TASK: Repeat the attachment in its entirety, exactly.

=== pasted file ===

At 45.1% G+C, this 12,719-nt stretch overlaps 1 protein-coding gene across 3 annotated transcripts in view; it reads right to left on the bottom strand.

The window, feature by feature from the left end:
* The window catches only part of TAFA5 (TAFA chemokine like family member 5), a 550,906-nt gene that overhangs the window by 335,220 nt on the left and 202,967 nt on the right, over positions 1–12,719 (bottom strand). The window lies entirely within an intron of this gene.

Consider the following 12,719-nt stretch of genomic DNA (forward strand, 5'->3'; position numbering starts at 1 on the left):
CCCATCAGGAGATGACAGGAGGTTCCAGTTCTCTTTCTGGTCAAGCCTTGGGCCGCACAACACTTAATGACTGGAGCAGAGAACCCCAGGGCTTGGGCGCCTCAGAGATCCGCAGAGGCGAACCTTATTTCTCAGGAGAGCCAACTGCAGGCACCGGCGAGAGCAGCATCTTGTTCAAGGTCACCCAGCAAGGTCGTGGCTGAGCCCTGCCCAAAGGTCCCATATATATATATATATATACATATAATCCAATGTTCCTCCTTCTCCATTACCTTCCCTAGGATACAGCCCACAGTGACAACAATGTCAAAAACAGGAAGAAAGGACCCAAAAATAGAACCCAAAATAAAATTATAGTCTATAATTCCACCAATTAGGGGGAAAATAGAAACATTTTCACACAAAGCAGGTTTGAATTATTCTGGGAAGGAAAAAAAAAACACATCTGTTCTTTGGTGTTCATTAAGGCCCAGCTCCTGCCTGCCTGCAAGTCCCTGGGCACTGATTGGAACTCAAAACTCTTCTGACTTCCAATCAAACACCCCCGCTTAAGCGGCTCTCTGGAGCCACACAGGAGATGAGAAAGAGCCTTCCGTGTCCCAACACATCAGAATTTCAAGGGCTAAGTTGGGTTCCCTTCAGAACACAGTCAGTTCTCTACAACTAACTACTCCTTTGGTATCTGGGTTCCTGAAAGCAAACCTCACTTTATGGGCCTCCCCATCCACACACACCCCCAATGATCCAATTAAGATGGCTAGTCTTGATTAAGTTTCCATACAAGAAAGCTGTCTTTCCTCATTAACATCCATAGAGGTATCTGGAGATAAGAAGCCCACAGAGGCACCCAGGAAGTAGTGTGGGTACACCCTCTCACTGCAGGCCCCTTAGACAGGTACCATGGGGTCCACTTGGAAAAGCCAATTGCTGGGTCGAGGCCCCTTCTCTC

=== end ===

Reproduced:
At 45.1% G+C, this 12,719-nt stretch overlaps 1 protein-coding gene across 3 annotated transcripts in view; it reads right to left on the bottom strand.

The window, feature by feature from the left end:
* The window catches only part of TAFA5 (TAFA chemokine like family member 5), a 550,906-nt gene that overhangs the window by 335,220 nt on the left and 202,967 nt on the right, over positions 1–12,719 (bottom strand). The window lies entirely within an intron of this gene.

Consider the following 12,719-nt stretch of genomic DNA (forward strand, 5'->3'; position numbering starts at 1 on the left):
CCCATCAGGAGATGACAGGAGGTTCCAGTTCTCTTTCTGGTCAAGCCTTGGGCCGCACAACACTTAATGACTGGAGCAGAGAACCCCAGGGCTTGGGCGCCTCAGAGATCCGCAGAGGCGAACCTTATTTCTCAGGAGAGCCAACTGCAGGCACCGGCGAGAGCAGCATCTTGTTCAAGGTCACCCAGCAAGGTCGTGGCTGAGCCCTGCCCAAAGGTCCCATATATATATATATATATACATATAATCCAATGTTCCTCCTTCTCCATTACCTTCCCTAGGATACAGCCCACAGTGACAACAATGTCAAAAACAGGAAGAAAGGACCCAAAAATAGAACCCAAAATAAAATTATAGTCTATAATTCCACCAATTAGGGGGAAAATAGAAACATTTTCACACAAAGCAGGTTTGAATTATTCTGGGAAGGAAAAAAAAAACACATCTGTTCTTTGGTGTTCATTAAGGCCCAGCTCCTGCCTGCCTGCAAGTCCCTGGGCACTGATTGGAACTCAAAACTCTTCTGACTTCCAATCAAACACCCCCGCTTAAGCGGCTCTCTGGAGCCACACAGGAGATGAGAAAGAGCCTTCCGTGTCCCAACACATCAGAATTTCAAGGGCTAAGTTGGGTTCCCTTCAGAACACAGTCAGTTCTCTACAACTAACTACTCCTTTGGTATCTGGGTTCCTGAAAGCAAACCTCACTTTATGGGCCTCCCCATCCACACACACCCCCAATGATCCAATTAAGATGGCTAGTCTTGATTAAGTTTCCATACAAGAAAGCTGTCTTTCCTCATTAACATCCATAGAGGTATCTGGAGATAAGAAGCCCACAGAGGCACCCAGGAAGTAGTGTGGGTACACCCTCTCACTGCAGGCCCCTTAGACAGGTACCATGGGGTCCACTTGGAAAAGCCAATTGCTGGGTCGAGGCCCCTTCTCTC